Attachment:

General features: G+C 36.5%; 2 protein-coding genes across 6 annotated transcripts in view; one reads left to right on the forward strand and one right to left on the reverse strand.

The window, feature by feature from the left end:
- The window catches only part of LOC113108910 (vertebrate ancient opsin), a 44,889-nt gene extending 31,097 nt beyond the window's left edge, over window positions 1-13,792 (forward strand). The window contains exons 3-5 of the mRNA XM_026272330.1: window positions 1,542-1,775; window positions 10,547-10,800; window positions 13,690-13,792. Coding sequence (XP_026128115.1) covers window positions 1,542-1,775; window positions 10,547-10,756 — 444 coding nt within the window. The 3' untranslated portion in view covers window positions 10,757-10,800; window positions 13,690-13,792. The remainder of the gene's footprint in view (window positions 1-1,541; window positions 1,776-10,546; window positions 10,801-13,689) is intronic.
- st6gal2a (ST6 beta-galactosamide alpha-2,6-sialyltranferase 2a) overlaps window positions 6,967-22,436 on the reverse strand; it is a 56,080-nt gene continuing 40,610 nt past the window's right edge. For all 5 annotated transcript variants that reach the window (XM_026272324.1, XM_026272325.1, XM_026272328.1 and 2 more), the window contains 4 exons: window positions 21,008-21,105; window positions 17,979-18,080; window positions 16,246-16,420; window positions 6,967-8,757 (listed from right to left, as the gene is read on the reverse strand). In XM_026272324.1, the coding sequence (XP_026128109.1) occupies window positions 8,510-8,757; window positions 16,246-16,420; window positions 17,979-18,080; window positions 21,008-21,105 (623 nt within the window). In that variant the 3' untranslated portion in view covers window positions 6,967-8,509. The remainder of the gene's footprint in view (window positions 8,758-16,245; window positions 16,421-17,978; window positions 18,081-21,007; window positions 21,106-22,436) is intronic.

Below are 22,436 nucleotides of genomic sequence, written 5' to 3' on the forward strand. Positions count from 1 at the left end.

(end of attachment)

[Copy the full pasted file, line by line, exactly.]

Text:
General features: G+C 36.5%; 2 protein-coding genes across 6 annotated transcripts in view; one reads left to right on the forward strand and one right to left on the reverse strand.

The window, feature by feature from the left end:
- The window catches only part of LOC113108910 (vertebrate ancient opsin), a 44,889-nt gene extending 31,097 nt beyond the window's left edge, over window positions 1-13,792 (forward strand). The window contains exons 3-5 of the mRNA XM_026272330.1: window positions 1,542-1,775; window positions 10,547-10,800; window positions 13,690-13,792. Coding sequence (XP_026128115.1) covers window positions 1,542-1,775; window positions 10,547-10,756 — 444 coding nt within the window. The 3' untranslated portion in view covers window positions 10,757-10,800; window positions 13,690-13,792. The remainder of the gene's footprint in view (window positions 1-1,541; window positions 1,776-10,546; window positions 10,801-13,689) is intronic.
- st6gal2a (ST6 beta-galactosamide alpha-2,6-sialyltranferase 2a) overlaps window positions 6,967-22,436 on the reverse strand; it is a 56,080-nt gene continuing 40,610 nt past the window's right edge. For all 5 annotated transcript variants that reach the window (XM_026272324.1, XM_026272325.1, XM_026272328.1 and 2 more), the window contains 4 exons: window positions 21,008-21,105; window positions 17,979-18,080; window positions 16,246-16,420; window positions 6,967-8,757 (listed from right to left, as the gene is read on the reverse strand). In XM_026272324.1, the coding sequence (XP_026128109.1) occupies window positions 8,510-8,757; window positions 16,246-16,420; window positions 17,979-18,080; window positions 21,008-21,105 (623 nt within the window). In that variant the 3' untranslated portion in view covers window positions 6,967-8,509. The remainder of the gene's footprint in view (window positions 8,758-16,245; window positions 16,421-17,978; window positions 18,081-21,007; window positions 21,106-22,436) is intronic.

Below are 22,436 nucleotides of genomic sequence, written 5' to 3' on the forward strand. Positions count from 1 at the left end.